The structure of GPflowOpt

Joachim van der Herten

In this document, the structure of the GPflowOpt library is explained, including some small examples. First the Domain and Optimizer interfaces are shortly illustrated, followed by a description of the BayesianOptimizer. At the end, a step-by-step walkthrough of the BayesianOptimizer is given.


The underlying design principles of GPflowOpt were chosen to address the following task: optimizing problems of the form

\[\underset{\boldsymbol{x} \in \mathcal{X}}{\operatorname{argmin}} f(\boldsymbol{x}).\]

The objective function \(f: \mathcal{X} \rightarrow \mathbb{R}^p\) maps a candidate optimum to a score (or multiple). Here \(\mathcal{X}\) represents the input domain. This domain encloses all candidate solutions to the optimization problem and can be entirely continuous (i.e., a \(d\)-dimensional hypercube) but may also consist of discrete and categorical parameters.

In GPflowOpt, the Domain and Optimizer interfaces and corresponding subclasses are used to explicitly represent the optimization problem.

Objective function

The objective function itself is provided and must be implemented as any python callable (function or object with implemented call operator), accepting a two dimensional numpy array with shape \((n, d)\) as an input, with \(n\) the batch size. It returns a tuple of numpy arrays: the first element of the tuple has shape \((n, p)\) and returns the objective scores for each point to evaluate. The second element is the gradient in every point, shaped either \((n, d)\) if we have a single-objective optimization problem, or \((n, d, p)\) in case of a multi-objective function. If the objective function is passed on to a gradient-free optimization method, the gradient is automatically discarded. GPflowOpt provides decorators which handle batch application of a function along the n points of the input matrix, or dealing with functions which accept each feature as function argument.

Here, we define a simple quadratic objective function:

In [5]:
import numpy as np

def fx(X):
    X = np.atleast_2d(X)
    # Return objective & gradient
    return np.sum(np.square(X), axis=1)[:,None], 2*X


Then, we represent \(\mathcal{X}\) by composing parameters. This is how a simple continuous square domain is defined:

In [6]:
from gpflowopt.domain import ContinuousParameter
domain = ContinuousParameter('x1', -2, 2) + ContinuousParameter('x2', -1, 2)
x1Continuous[-2. 2.]
x2Continuous[-1. 2.]


Based on the domain and a valid objective function, we can now easily apply one of the included optimizers to optimize objective functions. GPflowOpt defines an intuitive Optimizer interface which can be used to specify the domain, the initial point(s), constraints (to be implemented) etc. Some popular optimization approaches are provided. Here is how our function is optimized using one of the available methods of SciPy’s minimize:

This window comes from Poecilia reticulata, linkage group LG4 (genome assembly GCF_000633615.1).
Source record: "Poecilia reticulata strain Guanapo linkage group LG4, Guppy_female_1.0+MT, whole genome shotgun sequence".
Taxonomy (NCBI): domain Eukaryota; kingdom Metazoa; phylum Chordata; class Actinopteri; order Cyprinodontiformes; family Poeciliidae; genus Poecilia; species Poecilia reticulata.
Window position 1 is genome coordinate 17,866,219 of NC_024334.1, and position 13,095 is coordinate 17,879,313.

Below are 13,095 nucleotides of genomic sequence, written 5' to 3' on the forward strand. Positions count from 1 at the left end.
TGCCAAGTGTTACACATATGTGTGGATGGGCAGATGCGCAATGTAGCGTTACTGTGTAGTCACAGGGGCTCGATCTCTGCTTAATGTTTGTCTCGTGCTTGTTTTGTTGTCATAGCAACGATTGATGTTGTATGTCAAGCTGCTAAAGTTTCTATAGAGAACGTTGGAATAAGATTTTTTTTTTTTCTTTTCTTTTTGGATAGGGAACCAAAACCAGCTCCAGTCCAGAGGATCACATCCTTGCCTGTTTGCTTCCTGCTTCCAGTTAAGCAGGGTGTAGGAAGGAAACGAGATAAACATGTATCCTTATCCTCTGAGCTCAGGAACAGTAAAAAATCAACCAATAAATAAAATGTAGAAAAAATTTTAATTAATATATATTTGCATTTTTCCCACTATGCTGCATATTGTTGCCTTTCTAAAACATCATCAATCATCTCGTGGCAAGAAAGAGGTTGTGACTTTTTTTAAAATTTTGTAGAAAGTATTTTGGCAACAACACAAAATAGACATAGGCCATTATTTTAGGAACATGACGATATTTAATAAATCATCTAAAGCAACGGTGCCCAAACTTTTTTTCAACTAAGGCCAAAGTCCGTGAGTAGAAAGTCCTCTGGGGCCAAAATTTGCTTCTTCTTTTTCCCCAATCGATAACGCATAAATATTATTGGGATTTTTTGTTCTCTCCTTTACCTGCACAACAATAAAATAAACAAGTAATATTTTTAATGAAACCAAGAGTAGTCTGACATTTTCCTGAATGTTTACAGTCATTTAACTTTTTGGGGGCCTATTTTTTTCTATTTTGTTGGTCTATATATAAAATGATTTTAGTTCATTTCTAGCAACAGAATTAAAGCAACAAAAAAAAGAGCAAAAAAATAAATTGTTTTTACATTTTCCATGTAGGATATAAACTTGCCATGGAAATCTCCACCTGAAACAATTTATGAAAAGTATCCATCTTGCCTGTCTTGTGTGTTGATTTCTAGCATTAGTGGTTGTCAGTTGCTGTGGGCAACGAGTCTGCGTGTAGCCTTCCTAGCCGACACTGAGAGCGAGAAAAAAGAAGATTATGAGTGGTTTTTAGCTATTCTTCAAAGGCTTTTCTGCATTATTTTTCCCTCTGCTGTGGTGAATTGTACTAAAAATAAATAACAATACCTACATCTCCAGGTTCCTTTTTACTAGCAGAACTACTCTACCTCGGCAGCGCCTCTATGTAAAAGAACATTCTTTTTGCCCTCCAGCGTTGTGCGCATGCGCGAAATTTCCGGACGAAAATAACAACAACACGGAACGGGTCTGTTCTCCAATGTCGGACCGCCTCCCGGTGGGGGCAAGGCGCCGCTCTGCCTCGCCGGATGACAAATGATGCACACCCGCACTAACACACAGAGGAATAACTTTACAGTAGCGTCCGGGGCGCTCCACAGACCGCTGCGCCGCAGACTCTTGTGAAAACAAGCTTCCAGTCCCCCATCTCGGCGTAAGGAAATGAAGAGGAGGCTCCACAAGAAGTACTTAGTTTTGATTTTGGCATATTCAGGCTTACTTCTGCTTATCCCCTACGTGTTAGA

In [7]:
from gpflowopt.optim import SciPyOptimizer

optimizer = SciPyOptimizer(domain, method='SLSQP')
fun: 0.0
     jac: array([ 0.,  0.])
 message: 'Optimization terminated successfully.'
    nfev: 3
     nit: 2
    njev: 2
  status: 0
 success: True
       x: array([[ 0.,  0.]])

And here is how we optimize it Monte-Carlo. We can pass the same function as the gradients are automatically discarded.

In [8]:
from gpflowopt.optim import MCOptimizer
optimizer = MCOptimizer(domain, 200)
fun: array([[ 0.02115951]])
 message: 'OK'
    nfev: 200
 success: True
       x: array([[ 0.05731395, -0.13369599]])

Bayesian Optimization

In Bayesian Optimization (BO), the typical assumption is that \(f\) is expensive to evaluate and no gradients are available. The typical approach is to sequentially select a limited set of decisions \(\boldsymbol{x}_0, \boldsymbol{x}_1, ... \boldsymbol{x}_{n-1}\) using a sampling policy. Hence each decision \(\boldsymbol{x}_i \in \mathcal{X}\) itself is the result of an optimization problem

\[\boldsymbol{x}_i = \underset{\boldsymbol{x}}{\operatorname{argmax}} \alpha_i(\boldsymbol{x})\]

Each iteration, a function \(\alpha_i\) which is cheap-to-evaluate acts as a surrogate for the expensive function. It is typically a mapping of the predictive distribution of a (Bayesian) model built on all decisions and their corresponding (noisy) evaluations. The mapping introduces an order in \(\mathcal{X}\) to obtain a certain goal. The typical goal within the context of BO is the search for optimality or feasibility while keeping the amount of required evaluations (\(n\)) a small number. As we can have several functions \(f\) representing objectives and constraints, BO may invoke several models and mappings \(\alpha\). These mappings are typically referred to as acquisition functions (or infill criteria). GPflowOpt defines an Acquisition interface to implement these mappings and provides implementations of some default choices. In combination with a special Optimizer implementation for BO, following steps are required for a typical workflow: